“Just this summer we carried out tests together with the Municipality, since there was distrust. Visually, on the flow rate of the river nothing has changed. In any case, the project is obliged to constantly release the minimum vital outflow: if the flow of the river does not allow it, we would not produce electricity”.
What would be the landscape impact related to the construction of the new Pvg mini hydroelectric power plant from 399 KW, upstream of the Mak 2?
“The actual plant would be underground, so you would notice practically nothing, while the central building would be located in an industrial area of the old ironworks of Colle: we talk about a property of about 100 square meters. Realizing it would mean being able to produce 3 Gh H of electricity every year from a renewable source such as hydroelectric, to which a further production of 1 Gh H from the existing Mak 2 plant would be added: a total of 4 GW H per year, equal to the needs of about 1,600 families, which would allow avoiding the use of 1 million cubic meters of gas”.
What would you do with renewable energy?
“The project was born with the hypothesis of ceding it to the national grid, but this year due to the ongoing energy crisis and the consequent increases in bills we were contacted by the largest company present in Colle, Rcr cristalleria, known in the area as Calp. It is an industry by its nature energy-intensive and therefore put particularly to the test by the dear bills, which employs 300 direct employees and as many in the induced, for the large part local residents. He proposed to us the hypothesis of stipulating a PPA (Po pur purchase agreement, or long-term contracts for the purchase of renewable energy, ed.) to buy all the renewable electricity that we would be able to produce: for them it would mean covering about 10% of the needs, guaranteeing energy at a calm price and decarbonizing their production process. In this way all the benefits related to the presence of the plant would fall directly on the territory that hosts it”.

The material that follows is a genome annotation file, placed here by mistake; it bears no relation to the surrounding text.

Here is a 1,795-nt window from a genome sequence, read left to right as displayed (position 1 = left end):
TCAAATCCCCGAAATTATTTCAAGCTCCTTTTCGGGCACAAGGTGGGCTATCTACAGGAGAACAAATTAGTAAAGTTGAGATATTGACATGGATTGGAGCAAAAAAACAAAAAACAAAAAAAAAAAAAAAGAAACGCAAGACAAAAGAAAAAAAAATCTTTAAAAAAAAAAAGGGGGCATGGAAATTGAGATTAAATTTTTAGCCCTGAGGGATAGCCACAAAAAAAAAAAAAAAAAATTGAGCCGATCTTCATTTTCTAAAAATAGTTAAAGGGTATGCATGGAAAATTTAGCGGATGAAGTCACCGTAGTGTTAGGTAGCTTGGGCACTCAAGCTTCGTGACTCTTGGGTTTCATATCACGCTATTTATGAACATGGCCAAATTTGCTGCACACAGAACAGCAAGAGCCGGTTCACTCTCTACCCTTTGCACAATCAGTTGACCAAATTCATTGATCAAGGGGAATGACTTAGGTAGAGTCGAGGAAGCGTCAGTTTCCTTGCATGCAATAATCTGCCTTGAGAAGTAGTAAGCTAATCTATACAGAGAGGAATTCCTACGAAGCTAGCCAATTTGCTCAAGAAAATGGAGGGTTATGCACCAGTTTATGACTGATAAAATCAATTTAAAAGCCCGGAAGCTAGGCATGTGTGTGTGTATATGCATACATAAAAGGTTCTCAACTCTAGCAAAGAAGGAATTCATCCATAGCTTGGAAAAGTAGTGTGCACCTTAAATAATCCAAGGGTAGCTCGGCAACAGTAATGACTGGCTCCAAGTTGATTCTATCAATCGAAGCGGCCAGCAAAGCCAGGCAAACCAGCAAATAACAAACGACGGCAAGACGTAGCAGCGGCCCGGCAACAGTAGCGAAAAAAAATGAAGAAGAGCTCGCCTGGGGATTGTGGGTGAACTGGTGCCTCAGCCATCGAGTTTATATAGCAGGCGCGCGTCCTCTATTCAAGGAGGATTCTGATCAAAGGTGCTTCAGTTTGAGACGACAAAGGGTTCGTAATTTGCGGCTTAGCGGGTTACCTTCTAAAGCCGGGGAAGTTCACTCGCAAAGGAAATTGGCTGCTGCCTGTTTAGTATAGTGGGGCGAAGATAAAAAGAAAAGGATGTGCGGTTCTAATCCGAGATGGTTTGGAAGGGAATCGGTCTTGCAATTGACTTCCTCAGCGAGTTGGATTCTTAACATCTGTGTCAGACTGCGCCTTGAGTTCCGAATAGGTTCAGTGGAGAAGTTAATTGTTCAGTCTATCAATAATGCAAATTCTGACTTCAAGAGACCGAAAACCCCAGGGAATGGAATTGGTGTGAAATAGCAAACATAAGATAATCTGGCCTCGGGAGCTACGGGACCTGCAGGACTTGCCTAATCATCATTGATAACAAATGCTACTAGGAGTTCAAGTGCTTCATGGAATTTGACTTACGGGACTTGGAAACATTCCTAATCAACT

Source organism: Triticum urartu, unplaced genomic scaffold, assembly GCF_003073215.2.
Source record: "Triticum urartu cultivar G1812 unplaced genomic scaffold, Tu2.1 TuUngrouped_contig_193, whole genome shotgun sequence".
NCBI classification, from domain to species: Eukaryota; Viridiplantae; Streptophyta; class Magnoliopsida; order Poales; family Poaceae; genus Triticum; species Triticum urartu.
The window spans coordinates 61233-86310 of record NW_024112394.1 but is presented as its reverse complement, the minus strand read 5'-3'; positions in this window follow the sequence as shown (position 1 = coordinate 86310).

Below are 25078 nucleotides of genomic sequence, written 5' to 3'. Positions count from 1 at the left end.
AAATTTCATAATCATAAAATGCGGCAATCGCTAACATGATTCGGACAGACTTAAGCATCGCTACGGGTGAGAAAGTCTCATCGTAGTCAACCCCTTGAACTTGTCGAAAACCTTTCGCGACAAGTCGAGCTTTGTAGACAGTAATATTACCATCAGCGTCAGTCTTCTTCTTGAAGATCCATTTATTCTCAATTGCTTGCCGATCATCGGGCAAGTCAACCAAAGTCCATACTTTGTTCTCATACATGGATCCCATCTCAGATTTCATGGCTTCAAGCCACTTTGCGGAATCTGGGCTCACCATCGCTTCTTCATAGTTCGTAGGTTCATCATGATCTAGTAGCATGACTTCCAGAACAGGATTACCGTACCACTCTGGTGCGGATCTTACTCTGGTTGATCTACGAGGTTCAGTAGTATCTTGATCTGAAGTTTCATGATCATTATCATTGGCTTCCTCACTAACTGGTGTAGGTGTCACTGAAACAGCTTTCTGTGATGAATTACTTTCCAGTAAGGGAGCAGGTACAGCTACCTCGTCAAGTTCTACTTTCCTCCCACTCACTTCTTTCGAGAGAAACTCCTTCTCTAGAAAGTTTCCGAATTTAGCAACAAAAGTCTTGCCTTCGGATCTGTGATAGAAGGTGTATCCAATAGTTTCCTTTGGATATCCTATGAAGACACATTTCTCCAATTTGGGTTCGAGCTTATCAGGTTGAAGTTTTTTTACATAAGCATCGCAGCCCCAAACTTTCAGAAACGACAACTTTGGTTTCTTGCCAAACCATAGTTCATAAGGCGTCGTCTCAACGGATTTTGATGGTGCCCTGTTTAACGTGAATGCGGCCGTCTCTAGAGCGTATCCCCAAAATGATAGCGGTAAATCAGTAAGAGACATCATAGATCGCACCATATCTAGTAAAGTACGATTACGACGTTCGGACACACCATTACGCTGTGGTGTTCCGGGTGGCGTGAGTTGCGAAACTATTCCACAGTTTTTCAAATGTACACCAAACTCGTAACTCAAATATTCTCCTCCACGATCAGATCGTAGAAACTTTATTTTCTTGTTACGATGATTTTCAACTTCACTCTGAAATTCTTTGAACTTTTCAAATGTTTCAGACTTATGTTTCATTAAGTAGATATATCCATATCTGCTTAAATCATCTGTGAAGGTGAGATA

Is the interest of glassware still present, despite the delays in the implementation of the project?
“Of course, but at the moment the game is no longer in our hands; we are waiting for the results of the litigation initiated by the Municipality against the Region. But I am convinced that, if we made a constructive confrontation with the Council and with the whole City Council, we would be able to find a sustainable solution for everyone more quickly. After all, every time we are in the area for visits and technical surveys it happens that citizens stop and ask us for information: we promptly provide them and immediately any doubt is swept away, indeed people show enthusiasm and ask us to go ahead to produce clean and renewable energy for the benefit of the territory, both from an environmental and economic point of view”.